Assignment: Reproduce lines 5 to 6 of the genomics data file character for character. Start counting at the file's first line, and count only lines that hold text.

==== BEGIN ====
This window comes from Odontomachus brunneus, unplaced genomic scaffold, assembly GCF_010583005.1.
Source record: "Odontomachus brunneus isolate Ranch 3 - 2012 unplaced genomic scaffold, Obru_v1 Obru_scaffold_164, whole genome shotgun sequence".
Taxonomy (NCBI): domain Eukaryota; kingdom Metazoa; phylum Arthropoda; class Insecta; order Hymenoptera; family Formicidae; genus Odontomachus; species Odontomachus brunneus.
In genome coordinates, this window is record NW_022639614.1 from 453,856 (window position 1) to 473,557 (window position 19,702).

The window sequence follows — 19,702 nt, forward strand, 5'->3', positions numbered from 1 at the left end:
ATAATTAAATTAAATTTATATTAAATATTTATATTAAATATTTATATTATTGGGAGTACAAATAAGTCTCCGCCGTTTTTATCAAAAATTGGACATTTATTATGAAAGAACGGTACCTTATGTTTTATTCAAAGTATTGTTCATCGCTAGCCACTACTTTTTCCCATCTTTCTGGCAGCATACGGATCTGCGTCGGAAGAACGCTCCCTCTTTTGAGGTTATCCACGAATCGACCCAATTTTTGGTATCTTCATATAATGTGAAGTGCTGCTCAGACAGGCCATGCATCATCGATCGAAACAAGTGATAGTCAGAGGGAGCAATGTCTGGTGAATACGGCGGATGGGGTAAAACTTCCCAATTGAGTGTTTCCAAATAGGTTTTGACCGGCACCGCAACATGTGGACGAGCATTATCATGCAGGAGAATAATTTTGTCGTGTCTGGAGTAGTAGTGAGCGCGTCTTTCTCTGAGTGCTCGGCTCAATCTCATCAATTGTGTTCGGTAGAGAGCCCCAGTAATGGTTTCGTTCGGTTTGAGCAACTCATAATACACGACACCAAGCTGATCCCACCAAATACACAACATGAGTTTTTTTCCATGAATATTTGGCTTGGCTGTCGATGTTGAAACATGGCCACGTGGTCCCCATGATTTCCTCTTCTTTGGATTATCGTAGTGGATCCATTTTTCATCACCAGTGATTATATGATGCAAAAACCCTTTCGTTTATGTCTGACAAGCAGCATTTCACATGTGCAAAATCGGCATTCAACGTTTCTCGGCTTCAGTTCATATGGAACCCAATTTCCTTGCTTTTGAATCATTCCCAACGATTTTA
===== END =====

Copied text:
The window sequence follows — 19,702 nt, forward strand, 5'->3', positions numbered from 1 at the left end:
ATAATTAAATTAAATTTATATTAAATATTTATATTAAATATTTATATTATTGGGAGTACAAATAAGTCTCCGCCGTTTTTATCAAAAATTGGACATTTATTATGAAAGAACGGTACCTTATGTTTTATTCAAAGTATTGTTCATCGCTAGCCACTACTTTTTCCCATCTTTCTGGCAGCATACGGATCTGCGTCGGAAGAACGCTCCCTCTTTTGAGGTTATCCACGAATCGACCCAATTTTTGGTATCTTCATATAATGTGAAGTGCTGCTCAGACAGGCCATGCATCATCGATCGAAACAAGTGATAGTCAGAGGGAGCAATGTCTGGTGAATACGGCGGATGGGGTAAAACTTCCCAATTGAGTGTTTCCAAATAGGTTTTGACCGGCACCGCAACATGTGGACGAGCATTATCATGCAGGAGAATAATTTTGTCGTGTCTGGAGTAGTAGTGAGCGCGTCTTTCTCTGAGTGCTCGGCTCAATCTCATCAATTGTGTTCGGTAGAGAGCCCCAGTAATGGTTTCGTTCGGTTTGAGCAACTCATAATACACGACACCAAGCTGATCCCACCAAATACACAACATGAGTTTTTTTCCATGAATATTTGGCTTGGCTGTCGATGTTGAAACATGGCCACGTGGTCCCCATGATTTCCTCTTCTTTGGATTATCGTAGTGGATCCATTTTTCATCACCAGTGATTATATGATGCAAAAACCCTTTCGTTTATGTCTGACAAGCAGCATTTCACATGTGCAAAATCGGCATTCAACGTTTCTCGGCTTCAGTTCATATGGAACCCAATTTCCTTGCTTTTGAATCATTCCCAACGATTTTA